These planning policies, which encourage more over-speculation in real estate, are directly responsible for the massive devaluation experienced locally in both the residential and commercial markets during the recent 2010 tax assessed valuation cycle.
These same county land use policies also have created their respective multi-million dollar account deficits and have been responsible for the elimination of over 100 of 950 county jobs, which economically will hurt many local businesses.
For example, the Birch Bay land area (designed by the county to characterize the 2010 census data) is nearly larger than the total acreage presently represented by the city of Bellingham.
That gigantic, mostly rural, Birch Bay planning sub-area land mass is unincorporated and, as such, has virtually no existing public infrastructure or services and almost no corporate tax-revenue base either.
That county deficit spending, now growing out-of-control, has come from trying to provide urban levels of service across too large an undeveloped area. Please speak-out against these economically foolish policies and vote for new more responsive councils of local government.
Lincoln Rutter

The Editor:
I seem to keep reading letters about our border patrol agents that sound so negative.
I live on a small road off of H Street Road that runs right next to the border. Agents drive by my house daily. They wave at myself or my granddaughter always. They even stop to say hello sometimes.
I have never felt so safe in any home in my life. It’s like having a private security patrol for free.
As far as helicopters flying over, it isn’t a constant or long-lasting occurrence. If it prevents one drug smuggler form entering our country, it’s well worth it.
If it bothered me as much as some other people I read letters from, I would move.
No one made me buy a house next to the border. It was my choice. It’s not like the casino. The border was here before I was.
Anyway, thank you to our border agents. Keep up the good work.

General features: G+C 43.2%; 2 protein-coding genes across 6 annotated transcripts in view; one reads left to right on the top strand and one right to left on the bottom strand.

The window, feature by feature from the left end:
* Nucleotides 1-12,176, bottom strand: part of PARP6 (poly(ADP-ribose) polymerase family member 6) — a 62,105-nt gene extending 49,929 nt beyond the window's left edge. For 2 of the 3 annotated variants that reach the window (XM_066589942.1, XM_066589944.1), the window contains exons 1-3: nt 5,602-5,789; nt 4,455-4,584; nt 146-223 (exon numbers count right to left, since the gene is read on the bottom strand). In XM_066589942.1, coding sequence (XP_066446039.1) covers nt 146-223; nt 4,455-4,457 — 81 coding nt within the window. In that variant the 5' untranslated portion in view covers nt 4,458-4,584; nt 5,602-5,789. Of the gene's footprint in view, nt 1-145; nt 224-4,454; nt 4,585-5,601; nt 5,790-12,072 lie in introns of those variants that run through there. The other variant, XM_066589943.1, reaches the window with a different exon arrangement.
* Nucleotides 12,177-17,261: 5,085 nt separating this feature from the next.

Rosemary Anker

The Editor:
On April 26, Blaine will be voting on a capital projects bond for the school district. The information on what the bond will fund is available from the school district office and should be studied by all voters prior to the election.
Furthermore, voters should arrange to visit the schools and take a tour of the facilities to familiarize themselves with the concerns and needs addressed by the proposed bond.
I took this tour on March 17. Having attended and actually taught in the Blaine schools (several years ago), I was impressed with some of the facilities and depressed by other parts of the facilities.
Some conditions exist that are a health and safety issue for students and staff. It would appear that no amount of effort and money spent on trying to make-do will alleviate these conditions. What will be required is new construction and/or remodel.
It should be noted that the district needs are at all levels: Primary, elementary, middle and high school. This means that youngsters at all grade levels would benefit from construction funded by the proposed bond.
Again, I would suggest that voters get the information on the details of the capital projects bond and make an effort to tour the present facilities.
Dennis Olason



Letters Policy

The Northern Light welcomes letters to the editor; however, the opinions expressed are not those of the editor. Letters must include name, address and daytime telephone number for verification. Letters must not exceed 350 words and may be edited or rejected for reasons of legality, length and good taste. Thank you letters are limited to five individuals or groups. A fresh viewpoint on matters of general interest to local readers will increase the likelihood of publication. Writers should avoid personal invective. Unsigned letters will not be accepted for publication. Requests for withholding names will be considered on an individual basis. Only one letter per month from an individual correspondent will be published.

Please email letters to letters@thenorthernlight.com